The Century 21 Exposition in Seattle was partly a reaction to the Sputnik shock. A few days after the Soviets sent their first satellite into space in 1957, scientists of the National Science Foundation and the Department of Defence met to discuss countermeasures for the States’ loss of prestige. A world exhibition seemed exactly right to demonstrate industrial and scientific achievements to the whole world.
In Seattle, city planners had been trying to obtain funding for a cultural centre; additionally an international exhibition on the occasion of the 50. anniversary of the Alaska-Yukon-Pacific Exposition in 1909 was to be organised. The projects in Seattle and New York were combined. At the end of 1956 a corporation organising the world exposition started working and developed a concept for the Century 21 Exposition. The American Congress approved the plan in July 1959 and President Eisenhower invited the nations of the world.
In September, the government made available 9 million dollars for the Theme exhibition “World of Science” and another 3.5 million dollars for the pavilion of American science. 4.5 million dollars were raised with bonds and guarantee funds. The City of Seattle and the state Washington contributed for longer-term investment projects 15 million dollars all in all. The sale of advance entry tickets raised another 8 million dollars. With this amount of money the Century 21 Exposition had a financially sound basis. (The American government stipulated though that not only technological achievements were to be shown but also the contribution of science towards progress and peace was to be demonstrated.) To comply with B.I.E. regulations the exhibition, planned for 1961 and 1962, was limited to the year 1962.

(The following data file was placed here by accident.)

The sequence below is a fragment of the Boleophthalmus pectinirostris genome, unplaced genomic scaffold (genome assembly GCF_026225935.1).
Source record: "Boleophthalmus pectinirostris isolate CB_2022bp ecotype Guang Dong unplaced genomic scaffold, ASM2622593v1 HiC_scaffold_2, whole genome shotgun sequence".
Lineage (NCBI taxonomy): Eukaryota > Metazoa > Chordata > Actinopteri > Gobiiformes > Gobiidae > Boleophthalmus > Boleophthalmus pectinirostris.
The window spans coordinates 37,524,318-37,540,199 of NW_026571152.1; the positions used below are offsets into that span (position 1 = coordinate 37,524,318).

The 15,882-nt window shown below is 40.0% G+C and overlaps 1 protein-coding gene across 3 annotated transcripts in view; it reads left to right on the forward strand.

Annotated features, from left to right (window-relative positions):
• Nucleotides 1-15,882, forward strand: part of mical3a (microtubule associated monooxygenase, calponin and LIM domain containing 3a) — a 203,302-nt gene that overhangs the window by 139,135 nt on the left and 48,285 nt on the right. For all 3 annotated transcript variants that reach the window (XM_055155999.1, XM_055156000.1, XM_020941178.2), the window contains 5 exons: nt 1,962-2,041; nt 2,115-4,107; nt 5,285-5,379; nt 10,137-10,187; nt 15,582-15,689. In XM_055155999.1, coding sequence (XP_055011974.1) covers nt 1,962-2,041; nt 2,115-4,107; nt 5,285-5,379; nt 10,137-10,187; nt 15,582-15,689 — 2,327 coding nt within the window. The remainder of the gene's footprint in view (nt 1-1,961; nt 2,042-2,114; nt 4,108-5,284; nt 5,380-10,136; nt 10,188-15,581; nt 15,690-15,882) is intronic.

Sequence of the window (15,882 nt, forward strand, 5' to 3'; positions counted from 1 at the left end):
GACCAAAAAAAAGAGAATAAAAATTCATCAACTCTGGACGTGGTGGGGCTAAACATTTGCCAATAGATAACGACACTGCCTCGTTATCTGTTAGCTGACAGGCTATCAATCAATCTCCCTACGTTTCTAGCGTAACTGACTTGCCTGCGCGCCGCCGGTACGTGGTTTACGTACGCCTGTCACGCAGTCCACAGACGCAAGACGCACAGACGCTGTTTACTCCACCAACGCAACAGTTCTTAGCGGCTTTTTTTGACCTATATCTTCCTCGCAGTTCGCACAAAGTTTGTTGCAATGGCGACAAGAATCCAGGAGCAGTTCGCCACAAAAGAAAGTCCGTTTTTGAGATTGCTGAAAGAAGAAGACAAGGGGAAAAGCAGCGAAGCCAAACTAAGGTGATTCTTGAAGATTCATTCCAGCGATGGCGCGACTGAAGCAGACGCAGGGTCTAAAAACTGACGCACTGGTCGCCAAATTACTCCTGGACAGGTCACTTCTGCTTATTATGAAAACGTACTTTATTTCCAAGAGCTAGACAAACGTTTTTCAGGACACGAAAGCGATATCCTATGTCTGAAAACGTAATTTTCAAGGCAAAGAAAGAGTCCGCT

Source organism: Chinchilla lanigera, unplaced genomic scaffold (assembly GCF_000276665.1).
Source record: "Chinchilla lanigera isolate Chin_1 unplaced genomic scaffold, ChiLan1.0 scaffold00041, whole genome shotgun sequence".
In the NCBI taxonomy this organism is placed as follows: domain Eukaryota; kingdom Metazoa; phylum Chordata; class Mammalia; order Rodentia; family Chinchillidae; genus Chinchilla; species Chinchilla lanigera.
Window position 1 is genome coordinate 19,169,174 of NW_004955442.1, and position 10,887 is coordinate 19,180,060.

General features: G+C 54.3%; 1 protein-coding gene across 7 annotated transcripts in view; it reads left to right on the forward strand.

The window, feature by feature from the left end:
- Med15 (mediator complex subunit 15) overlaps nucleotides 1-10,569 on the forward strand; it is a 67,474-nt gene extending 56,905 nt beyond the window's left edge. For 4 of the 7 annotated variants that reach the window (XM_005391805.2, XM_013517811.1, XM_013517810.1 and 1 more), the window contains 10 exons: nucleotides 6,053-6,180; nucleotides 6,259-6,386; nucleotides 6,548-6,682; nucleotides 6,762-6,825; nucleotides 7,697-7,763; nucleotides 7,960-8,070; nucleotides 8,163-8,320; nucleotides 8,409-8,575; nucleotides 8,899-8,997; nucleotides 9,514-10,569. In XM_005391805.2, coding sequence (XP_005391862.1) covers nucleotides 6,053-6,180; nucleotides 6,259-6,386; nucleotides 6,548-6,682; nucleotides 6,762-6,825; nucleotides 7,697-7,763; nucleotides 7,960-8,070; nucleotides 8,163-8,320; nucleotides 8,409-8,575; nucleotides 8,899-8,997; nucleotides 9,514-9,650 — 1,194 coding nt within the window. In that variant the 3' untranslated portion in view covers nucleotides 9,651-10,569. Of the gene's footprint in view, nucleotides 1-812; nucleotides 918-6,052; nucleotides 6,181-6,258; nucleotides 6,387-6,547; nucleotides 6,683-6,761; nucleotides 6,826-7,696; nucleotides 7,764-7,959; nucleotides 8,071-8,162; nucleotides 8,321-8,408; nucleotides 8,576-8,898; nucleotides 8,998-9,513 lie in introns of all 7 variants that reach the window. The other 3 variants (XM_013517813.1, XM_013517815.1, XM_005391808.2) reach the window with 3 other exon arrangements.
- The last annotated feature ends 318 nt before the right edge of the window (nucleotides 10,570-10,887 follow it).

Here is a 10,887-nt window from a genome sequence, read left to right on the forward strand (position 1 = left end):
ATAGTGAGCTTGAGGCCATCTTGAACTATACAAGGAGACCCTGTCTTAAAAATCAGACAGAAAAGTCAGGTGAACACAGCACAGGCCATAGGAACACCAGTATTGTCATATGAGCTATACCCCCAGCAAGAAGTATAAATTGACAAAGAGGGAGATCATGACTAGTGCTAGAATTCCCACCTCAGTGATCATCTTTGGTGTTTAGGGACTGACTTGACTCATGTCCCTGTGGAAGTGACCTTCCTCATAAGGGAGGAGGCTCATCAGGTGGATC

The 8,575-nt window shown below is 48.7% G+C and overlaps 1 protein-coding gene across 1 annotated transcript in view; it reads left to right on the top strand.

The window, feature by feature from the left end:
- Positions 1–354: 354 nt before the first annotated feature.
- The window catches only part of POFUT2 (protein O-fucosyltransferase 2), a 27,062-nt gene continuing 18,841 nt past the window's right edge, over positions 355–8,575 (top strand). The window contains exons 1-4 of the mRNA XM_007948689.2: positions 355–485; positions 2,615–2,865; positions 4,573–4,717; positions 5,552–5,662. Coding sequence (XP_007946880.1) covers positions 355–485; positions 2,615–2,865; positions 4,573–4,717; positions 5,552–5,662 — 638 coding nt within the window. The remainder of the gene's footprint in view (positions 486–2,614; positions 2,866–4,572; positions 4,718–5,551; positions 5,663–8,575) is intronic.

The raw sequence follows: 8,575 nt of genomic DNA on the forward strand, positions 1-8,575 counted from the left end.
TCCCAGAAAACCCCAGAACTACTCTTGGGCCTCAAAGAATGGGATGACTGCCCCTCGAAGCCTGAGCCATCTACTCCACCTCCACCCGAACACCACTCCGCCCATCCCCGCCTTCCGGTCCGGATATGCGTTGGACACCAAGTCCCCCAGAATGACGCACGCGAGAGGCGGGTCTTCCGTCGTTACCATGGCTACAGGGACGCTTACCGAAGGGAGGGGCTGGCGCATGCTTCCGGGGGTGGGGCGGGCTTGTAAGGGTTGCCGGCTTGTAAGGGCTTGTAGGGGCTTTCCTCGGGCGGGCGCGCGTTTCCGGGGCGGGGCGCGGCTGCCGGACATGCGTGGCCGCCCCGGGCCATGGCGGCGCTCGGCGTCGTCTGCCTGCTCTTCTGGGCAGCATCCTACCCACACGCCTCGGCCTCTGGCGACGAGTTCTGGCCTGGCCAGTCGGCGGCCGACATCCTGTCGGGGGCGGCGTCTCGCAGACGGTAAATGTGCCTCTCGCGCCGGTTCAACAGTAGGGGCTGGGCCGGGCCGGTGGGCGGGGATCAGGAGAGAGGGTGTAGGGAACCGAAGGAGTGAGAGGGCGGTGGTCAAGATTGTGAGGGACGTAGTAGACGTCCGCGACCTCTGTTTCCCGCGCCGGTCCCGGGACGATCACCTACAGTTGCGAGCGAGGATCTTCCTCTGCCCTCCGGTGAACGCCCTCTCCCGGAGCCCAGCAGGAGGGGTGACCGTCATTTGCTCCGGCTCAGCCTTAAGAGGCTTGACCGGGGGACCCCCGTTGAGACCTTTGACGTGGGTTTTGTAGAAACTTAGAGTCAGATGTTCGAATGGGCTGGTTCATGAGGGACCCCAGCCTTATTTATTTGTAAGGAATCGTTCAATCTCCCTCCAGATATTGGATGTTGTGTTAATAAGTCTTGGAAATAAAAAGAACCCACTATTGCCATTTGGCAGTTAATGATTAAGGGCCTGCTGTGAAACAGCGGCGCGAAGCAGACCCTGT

Robert Moses, responsible for the 1964/65 New York exhibition, insisted on a second season. The B.I.E. refused registration on the grounds that a second season was contradictory to international regulations – and at any rate, according to the rules, two world exhibitions were not permissible so shortly one after the other in one country. While most European countries sent their exhibits rather to Seattle, the Asian threshold countries went to New York and some African nations jointly presented themselves in pavilions.
The World Exposition of 1964/65 was a modern copy of the 1939 Fair: It took place on the same site, Flushing Meadows in the city district Queens and was as commercially orientated as its precursor. A theme for the exhibition was not developed. Neither the occasion – the 300. anniversary of New York’s foundation – nor the motto ‘Peace through Understanding’ were expanded with exhibits or theme shows. Just the technological progress was to attract the masses: Moses and his team counted on 73 million visitors. Only just a little more than 50 million came. They turned the non-registered exposition into a big show but not a profitable one. Eleven exhibitors went bankrupt during the World’s Fair, so the organisers had to lay down their own money to keep the pavilions open. It was taken amiss that project money went to subcontractors without tenders and that participants had to pay exorbitant prices for services like insurance, transport and trash collection. The World’s Fair had a bad press throughout, not even a costly PR campaign of the participating companies with the motto “Come to the Fair” could improve on the negative image.
|Year: 1962||City: Seattle||Country: USA|
|Duration: 21th April - 21th October 1962|